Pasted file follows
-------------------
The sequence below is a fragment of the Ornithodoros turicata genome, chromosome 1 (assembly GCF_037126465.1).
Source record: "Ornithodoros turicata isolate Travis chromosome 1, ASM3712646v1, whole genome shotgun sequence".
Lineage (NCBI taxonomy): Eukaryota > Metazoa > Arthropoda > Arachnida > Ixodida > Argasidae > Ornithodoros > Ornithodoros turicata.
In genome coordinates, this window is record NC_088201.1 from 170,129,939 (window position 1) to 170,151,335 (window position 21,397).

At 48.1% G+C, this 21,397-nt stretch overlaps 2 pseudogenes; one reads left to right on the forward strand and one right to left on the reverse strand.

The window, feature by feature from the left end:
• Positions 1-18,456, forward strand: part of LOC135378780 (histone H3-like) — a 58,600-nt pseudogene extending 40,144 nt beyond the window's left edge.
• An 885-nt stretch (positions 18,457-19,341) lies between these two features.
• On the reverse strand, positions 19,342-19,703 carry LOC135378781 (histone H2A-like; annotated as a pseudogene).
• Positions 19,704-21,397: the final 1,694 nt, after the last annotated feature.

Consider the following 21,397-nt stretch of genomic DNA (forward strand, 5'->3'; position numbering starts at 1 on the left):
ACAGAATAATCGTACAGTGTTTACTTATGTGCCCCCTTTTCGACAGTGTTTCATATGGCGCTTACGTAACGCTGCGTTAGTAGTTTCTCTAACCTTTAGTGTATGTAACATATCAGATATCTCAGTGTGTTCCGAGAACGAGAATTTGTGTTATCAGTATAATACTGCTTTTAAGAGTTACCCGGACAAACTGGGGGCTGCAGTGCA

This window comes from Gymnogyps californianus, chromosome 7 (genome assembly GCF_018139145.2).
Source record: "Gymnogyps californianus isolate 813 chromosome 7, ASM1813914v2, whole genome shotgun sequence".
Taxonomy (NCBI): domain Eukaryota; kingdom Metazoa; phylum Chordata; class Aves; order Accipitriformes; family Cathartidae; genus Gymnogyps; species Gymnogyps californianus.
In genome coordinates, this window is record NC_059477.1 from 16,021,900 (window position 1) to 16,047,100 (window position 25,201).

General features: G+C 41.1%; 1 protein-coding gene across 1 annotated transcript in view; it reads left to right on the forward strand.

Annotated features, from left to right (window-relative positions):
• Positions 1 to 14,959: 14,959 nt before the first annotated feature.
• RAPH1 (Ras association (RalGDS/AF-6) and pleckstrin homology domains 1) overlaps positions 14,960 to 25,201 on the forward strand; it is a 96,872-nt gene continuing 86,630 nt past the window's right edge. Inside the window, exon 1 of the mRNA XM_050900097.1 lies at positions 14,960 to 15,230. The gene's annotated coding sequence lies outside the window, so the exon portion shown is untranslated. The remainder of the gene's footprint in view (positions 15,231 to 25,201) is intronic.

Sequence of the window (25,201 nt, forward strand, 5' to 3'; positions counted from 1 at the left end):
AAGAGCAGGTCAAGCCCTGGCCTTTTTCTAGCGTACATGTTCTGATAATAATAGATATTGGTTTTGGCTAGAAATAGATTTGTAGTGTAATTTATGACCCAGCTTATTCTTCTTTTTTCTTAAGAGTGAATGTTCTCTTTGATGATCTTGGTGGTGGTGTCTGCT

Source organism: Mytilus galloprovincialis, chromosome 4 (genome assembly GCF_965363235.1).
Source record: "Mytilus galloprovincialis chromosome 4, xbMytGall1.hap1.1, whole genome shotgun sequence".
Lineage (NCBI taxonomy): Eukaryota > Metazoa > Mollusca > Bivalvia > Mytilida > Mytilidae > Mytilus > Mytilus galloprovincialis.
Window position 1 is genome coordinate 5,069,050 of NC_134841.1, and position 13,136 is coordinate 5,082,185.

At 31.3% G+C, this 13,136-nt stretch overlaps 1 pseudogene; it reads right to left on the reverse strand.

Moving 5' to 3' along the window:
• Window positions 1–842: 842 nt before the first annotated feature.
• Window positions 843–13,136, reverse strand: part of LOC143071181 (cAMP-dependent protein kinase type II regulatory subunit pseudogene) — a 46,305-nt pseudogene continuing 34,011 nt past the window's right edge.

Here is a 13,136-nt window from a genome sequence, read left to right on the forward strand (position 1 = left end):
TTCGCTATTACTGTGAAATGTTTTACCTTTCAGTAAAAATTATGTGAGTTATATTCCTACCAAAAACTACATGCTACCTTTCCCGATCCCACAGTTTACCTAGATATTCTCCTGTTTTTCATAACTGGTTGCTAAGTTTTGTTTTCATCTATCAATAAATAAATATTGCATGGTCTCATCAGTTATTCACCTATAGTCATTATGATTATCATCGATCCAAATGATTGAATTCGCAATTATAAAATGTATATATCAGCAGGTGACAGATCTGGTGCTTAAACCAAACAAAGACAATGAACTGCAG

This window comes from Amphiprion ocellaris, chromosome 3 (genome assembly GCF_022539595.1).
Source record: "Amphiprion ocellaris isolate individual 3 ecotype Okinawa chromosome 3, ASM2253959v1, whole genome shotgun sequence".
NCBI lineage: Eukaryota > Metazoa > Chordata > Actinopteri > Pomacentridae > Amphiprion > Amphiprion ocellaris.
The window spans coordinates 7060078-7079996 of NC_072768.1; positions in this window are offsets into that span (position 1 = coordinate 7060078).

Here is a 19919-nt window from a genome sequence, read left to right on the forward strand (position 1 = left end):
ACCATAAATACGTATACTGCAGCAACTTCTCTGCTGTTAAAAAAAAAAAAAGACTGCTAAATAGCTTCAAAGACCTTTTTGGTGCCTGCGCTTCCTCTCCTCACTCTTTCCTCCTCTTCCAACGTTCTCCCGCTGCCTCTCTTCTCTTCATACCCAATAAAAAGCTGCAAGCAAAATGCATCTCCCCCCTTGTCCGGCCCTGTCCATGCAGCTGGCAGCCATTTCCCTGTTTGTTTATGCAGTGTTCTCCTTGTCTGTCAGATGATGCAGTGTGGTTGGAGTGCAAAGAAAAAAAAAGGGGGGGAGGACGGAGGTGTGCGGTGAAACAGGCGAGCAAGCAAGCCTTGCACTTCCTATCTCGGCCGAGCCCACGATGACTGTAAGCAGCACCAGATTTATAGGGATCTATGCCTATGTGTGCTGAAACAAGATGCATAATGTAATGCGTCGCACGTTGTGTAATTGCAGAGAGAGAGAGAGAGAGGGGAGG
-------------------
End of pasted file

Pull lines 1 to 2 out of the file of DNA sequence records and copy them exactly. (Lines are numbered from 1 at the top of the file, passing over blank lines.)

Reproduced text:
The sequence below is a fragment of the Ornithodoros turicata genome, chromosome 1 (assembly GCF_037126465.1).
Source record: "Ornithodoros turicata isolate Travis chromosome 1, ASM3712646v1, whole genome shotgun sequence".